The wine louse, phylloxera, is a tiny insect – an aphid, to be precise – that lives in and eats the roots of grapevines. It travels by stealth – on the soles of shoes, by crawling from vine to vine and even on the breeze.
Despite its size, phylloxera can wreak havoc. Between the late 1860s and 1890s, the pest almost completely wiped out Europe’s vineyards. Countless winemakers lost their livelihood. In an effort to save their crops they tried everything from potions and poisons to flooding (it was thought the pest could be drowned) and adding toxic chemicals to the soil.
The louse destroyed grapevines by feeding on the roots, effectively starving the shoots and grapes of nourishment.
But where did it come from?
It seems that phylloxera had long been present in American soil but much of the rootstock there had developed a resistance to it. In the 19th century, there were no restrictions on travellers carrying plants and fruits, and vine cuttings were taken from the old world to the new (and vice versa) in the spirit of experimentation.
Once the American rootstock, which was immune to the pest (but still a carrier), reached Europe, phylloxera ravaged wineries across the continent. Miraculously, a few vineyards remained free of the insect. The common characteristic of these surviving vineyards was that they had sandy soils in areas with high winds.
At Bollinger, there are some vines that exist from that time, and from which the French champagne house makes vieille vignes (old vine) wines. In Greece, on the island of Santorini, the assyrtiko grape was phylloxera resistant, but some winemakers believe that is partially due to the volcanic soil. Down Under, Tasmania and Western Australia have been fortunate enough to escape the louse.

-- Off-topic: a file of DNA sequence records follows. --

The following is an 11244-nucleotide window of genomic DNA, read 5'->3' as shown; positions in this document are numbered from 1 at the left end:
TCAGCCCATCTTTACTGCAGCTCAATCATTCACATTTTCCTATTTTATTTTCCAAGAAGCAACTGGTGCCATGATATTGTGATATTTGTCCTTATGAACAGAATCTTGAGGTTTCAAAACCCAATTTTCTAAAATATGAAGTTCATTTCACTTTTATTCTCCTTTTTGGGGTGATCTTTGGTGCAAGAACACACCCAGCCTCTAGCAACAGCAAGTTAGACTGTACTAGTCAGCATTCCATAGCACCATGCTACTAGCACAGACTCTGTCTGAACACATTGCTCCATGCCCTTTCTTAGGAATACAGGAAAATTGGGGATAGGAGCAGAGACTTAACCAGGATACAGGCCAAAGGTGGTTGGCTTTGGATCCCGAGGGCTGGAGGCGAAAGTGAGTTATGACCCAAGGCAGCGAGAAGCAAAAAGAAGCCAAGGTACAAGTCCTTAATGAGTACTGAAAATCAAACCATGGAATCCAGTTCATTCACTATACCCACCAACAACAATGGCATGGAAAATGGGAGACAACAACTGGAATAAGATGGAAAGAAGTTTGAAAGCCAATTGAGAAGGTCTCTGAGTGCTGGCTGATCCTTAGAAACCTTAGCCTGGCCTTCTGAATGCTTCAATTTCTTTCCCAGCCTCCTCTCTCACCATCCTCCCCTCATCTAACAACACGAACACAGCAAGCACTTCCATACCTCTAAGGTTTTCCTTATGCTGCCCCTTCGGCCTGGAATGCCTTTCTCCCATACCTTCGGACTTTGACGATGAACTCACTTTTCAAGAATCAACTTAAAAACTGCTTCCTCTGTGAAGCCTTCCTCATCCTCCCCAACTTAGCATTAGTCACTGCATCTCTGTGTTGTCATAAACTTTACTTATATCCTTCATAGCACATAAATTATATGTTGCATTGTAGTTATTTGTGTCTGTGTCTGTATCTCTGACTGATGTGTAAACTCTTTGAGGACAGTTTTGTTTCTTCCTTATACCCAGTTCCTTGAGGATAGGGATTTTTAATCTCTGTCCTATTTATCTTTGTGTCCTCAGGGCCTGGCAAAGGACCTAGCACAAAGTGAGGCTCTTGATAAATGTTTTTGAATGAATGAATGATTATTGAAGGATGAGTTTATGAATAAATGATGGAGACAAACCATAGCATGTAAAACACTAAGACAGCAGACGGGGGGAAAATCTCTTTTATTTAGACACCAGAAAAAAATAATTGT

Researchers, including American Charles Valentine Riley and Frenchman Jules Émile Planchon, found the solution lay in grafting European vines onto the rootstock of American vines, and thus the wine industry was saved.
Phylloxera is again rearing its ugly head. Most recently, it has been found in the American states of California and Oregon, where years of grafting vines had somehow weakened them, allowing the pest to thrive.
Winemakers need to be ever vigilant, as the louse spreads fast – a single grape-growing season can see three to five generations of phylloxera. There is still no pesticide that can effectively eradicate the pest without harming bees or the environment. Using resistant rootstock for vines
is still the most effective treatment.
Nellie Ming Lee is a food stylist and part-time sommelier studying with the Court of Master Sommeliers